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Git in Designer

Git is a tool used for source control management in software development. It helps developers keep track of changes made to a project's source code, and collaborate without overwriting each other's work. Designer is built with Git from the ground up for version control, making it simple to collaborate and manage your data pipelines within your team.


Git in Designer offers you:

  • Version control: Git keeps a history of every commit, allowing developers to view and track progress in a project.
  • Collaboration: Multiple developers can work on the same project simultaneously, and Git ensures that everyone has access to the most recent version of the pipeline.
  • Branching and merging: Git makes it easy to create new branches for experimenting with new features, or for fixing bugs. You can then merge those branches back into the main codebase.
  • A distributed system: Git is a distributed version control system, which means that each developer has their own copy of the remote repository in their working directory. This makes it easy to work in isolation and merge changes back into the main codebase later.


It's important to note the difference between how Git works in Designer and standard Git. When you work in Designer, you don't have a copy of the files in your local machine. Instead, you'll have an online copy of the remote repository. This is essentially your working directory, which you can access when you're logged into the Hub with this specific account. However, the online copy in Designer is not automatically synced to the remote repository; therefore, changes that are staged and committed are isolated from the remote repository until you push. In the same way, new changes that are pushed to the remote repository by others are isolated from your online copy in Designer, until you pull remote changes.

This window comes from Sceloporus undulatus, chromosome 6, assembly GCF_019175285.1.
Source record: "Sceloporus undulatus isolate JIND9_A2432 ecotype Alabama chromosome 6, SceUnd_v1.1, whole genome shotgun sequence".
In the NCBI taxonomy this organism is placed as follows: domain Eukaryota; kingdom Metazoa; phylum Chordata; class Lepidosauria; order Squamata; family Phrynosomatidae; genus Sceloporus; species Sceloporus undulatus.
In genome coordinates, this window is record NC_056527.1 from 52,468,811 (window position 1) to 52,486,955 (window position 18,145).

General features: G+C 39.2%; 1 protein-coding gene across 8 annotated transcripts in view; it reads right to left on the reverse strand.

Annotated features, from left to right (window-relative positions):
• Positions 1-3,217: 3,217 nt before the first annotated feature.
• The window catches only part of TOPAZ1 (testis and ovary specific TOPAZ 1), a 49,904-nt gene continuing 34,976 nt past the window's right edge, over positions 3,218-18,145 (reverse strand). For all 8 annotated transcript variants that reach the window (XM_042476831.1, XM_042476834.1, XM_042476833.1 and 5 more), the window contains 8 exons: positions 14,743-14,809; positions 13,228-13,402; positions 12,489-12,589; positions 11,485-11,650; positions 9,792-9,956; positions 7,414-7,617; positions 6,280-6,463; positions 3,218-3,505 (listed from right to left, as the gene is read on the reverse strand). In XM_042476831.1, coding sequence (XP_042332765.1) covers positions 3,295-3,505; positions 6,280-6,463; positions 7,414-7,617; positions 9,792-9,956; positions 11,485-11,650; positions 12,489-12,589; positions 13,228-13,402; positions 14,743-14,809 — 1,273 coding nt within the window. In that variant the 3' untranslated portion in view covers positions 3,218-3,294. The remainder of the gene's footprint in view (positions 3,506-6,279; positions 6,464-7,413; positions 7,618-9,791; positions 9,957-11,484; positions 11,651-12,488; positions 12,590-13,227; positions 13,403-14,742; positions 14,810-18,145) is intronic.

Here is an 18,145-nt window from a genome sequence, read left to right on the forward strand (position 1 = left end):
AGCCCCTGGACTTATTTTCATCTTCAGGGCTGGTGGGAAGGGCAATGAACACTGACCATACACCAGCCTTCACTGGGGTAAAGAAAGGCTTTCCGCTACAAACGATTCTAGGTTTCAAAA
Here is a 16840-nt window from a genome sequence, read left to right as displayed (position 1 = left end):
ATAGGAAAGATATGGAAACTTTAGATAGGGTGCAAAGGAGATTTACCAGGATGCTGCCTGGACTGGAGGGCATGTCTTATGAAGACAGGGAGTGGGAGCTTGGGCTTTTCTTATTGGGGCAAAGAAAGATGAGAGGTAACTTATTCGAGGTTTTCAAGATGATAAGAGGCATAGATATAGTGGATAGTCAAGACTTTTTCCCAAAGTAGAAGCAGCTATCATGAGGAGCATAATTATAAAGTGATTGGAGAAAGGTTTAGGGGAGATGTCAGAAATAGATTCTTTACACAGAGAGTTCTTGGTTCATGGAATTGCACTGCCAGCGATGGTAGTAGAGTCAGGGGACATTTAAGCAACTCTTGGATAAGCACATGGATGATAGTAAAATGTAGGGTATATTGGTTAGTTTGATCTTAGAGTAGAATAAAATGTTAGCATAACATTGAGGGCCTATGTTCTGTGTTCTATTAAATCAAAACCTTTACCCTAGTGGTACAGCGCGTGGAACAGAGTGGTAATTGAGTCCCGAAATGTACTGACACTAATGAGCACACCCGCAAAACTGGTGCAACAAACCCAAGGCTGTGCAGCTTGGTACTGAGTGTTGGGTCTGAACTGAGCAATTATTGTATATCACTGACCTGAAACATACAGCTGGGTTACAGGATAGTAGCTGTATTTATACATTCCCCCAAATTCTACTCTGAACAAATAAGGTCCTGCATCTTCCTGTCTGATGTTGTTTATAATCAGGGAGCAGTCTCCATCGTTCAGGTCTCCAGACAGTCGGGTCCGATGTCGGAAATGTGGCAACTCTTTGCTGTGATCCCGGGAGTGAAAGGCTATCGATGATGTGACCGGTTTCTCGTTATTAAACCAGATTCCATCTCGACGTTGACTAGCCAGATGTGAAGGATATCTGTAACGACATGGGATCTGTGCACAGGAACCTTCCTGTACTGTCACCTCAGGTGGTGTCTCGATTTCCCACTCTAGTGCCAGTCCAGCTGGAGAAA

When you create a project in Your projects, an associated Matillion-hosted Git repository is created with a default branch called main.

To start creating orchestration and transformation pipelines, click the branch you want to check out, and you will be redirected to the Designer UI.

We recommend using branches other than main to develop your orchestration and transformation pipelines.

Read Add branch to learn how to add a branch.

Git actions

You can find the available Git actions inside the Git drop-down menu on the Designer toolbar.

  • Commit changes to your pipelines, creating a new snapshot of the code. A commit is a "local" action and should be followed by a push action when you are ready to collaborate.
  • Push your commits to the remote repository when you're ready to collaborate, allowing other team members to access (pull) the changes into their own copy of the remote.
  • Pull changes from remote to your copy of the branch, updating your working directory version of the code.
  • Merge your committed work. To see someone else's merged changes, you will need to pull from remote.
  • Hard reset your local branch to reset it to your last local commit, discarding any uncommitted changes in your local branch.